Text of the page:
Friday, August 10, 2007

Poetry Friday- Wordless Poetry?

Thinking about instrumental music the other day, I was pondering how it can evoke so many emotions with just sounds. (Actually, I'll give some credit to Hofstadter's book for making me reflect on this issue.) Perhaps even more astounding is that different people often have the same (or as near as two people can) emotions to a particular piece. Why is that? And to get to the point of this post, could a poem accomplish a similar feat without words?

I like that there is no single agreed upon definition of poetry. Though, I venture to guess that few people would allow a definition that doesn't include words. But assuming the goal of poetry (and this might be a large assumption) is to evoke emotions and provoke thought through written language, couldn't it be done without the luxury of words? Lewis Carroll, with the fictional words of "Jabberwocky", proves that we don't necessarily need concrete meaning to communicate a message. But I propose taking it even further.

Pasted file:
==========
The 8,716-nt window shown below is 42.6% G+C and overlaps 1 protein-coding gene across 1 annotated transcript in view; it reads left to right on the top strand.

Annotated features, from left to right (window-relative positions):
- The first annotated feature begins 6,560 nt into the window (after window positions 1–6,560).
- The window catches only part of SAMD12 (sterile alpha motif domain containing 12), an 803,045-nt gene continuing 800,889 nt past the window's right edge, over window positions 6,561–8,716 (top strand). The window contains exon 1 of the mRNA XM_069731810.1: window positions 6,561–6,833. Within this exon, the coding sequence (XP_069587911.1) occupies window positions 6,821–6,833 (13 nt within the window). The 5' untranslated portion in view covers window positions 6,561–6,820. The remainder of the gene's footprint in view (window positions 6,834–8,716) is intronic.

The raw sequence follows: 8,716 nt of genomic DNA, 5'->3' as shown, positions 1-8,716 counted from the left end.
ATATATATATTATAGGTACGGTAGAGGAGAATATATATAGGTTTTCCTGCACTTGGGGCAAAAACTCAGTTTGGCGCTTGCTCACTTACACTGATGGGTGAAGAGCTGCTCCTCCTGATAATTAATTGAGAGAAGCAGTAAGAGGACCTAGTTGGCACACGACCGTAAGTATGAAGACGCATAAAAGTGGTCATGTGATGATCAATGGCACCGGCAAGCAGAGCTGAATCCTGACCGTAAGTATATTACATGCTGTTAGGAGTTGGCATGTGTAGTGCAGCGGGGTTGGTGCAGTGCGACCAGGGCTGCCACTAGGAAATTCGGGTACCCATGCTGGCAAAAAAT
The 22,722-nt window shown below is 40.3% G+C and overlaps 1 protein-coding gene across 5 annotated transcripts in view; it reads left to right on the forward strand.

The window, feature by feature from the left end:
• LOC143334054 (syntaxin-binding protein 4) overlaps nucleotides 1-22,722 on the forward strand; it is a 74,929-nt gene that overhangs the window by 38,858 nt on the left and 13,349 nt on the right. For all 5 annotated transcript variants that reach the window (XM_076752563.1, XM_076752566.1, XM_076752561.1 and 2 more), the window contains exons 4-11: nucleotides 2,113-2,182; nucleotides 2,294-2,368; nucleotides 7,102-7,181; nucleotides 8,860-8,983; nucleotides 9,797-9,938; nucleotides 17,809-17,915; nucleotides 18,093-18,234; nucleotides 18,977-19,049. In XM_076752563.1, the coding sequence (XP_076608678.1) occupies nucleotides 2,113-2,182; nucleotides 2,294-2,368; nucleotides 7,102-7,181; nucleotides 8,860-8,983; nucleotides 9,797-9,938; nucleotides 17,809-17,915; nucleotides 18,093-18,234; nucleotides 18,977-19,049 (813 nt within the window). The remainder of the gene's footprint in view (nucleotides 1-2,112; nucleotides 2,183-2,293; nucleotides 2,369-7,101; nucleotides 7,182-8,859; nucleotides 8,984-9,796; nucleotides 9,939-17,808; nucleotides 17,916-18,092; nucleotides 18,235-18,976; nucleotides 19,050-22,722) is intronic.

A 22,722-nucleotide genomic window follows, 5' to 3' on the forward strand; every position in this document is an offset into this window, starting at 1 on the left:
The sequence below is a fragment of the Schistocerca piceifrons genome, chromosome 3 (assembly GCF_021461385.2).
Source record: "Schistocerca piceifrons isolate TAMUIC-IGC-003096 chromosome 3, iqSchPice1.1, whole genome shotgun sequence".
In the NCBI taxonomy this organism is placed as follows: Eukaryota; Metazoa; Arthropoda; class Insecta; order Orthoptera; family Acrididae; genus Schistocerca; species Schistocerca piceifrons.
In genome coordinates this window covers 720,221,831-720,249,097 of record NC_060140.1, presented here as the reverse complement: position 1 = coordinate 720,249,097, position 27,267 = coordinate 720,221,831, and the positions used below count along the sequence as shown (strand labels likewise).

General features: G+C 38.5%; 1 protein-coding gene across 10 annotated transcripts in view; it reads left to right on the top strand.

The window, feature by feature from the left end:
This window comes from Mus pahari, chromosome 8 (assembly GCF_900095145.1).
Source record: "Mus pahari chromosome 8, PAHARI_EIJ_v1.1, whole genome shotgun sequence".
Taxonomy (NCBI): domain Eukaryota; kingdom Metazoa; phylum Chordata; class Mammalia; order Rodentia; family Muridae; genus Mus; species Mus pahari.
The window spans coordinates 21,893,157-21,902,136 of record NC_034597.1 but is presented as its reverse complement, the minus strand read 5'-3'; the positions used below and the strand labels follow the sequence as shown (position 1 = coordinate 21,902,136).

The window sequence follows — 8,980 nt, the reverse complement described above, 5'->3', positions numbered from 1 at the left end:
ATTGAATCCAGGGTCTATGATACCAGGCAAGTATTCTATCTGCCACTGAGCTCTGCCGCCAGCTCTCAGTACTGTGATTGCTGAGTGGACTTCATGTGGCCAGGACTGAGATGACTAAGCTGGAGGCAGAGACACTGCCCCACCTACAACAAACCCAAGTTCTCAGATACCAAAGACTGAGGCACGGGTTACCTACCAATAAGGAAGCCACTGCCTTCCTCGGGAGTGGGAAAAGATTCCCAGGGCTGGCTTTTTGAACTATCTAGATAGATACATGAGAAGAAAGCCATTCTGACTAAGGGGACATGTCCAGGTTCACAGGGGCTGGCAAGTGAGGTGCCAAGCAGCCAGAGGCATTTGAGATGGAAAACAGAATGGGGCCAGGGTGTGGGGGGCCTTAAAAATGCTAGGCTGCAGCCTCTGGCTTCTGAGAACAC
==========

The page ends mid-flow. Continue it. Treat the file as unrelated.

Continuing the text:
After talking this through with my wife, one of her suggested names for my idea is reductionist poetry. Essentially I'm asking if it's possible to strip the poem down below the word level to that of phonetics, or speech sounds. Think about it, "sssss" might make you think of a lot of things: a snake hiss, static, rain, air being released from a balloon, and so forth. Subsequently, or independently (at least on the conscious level), you might be left with a sense of foreboding, relaxation, or another emotion. Put in the context of a poem, it might even be possible to create some sort of consistency across readers. But how would a poet put them in the context of a poem without resorting to words?

(I'll acknowledge of course that even the definition of "word" is hazy. "Grrrr" for instance, might be considered a mere consonant blend, but the meaning in English is pretty consistently agreed upon and is considered a word by some dictionaries.)

You could, I suppose, write as you would any poem. If you want meter, throw it in: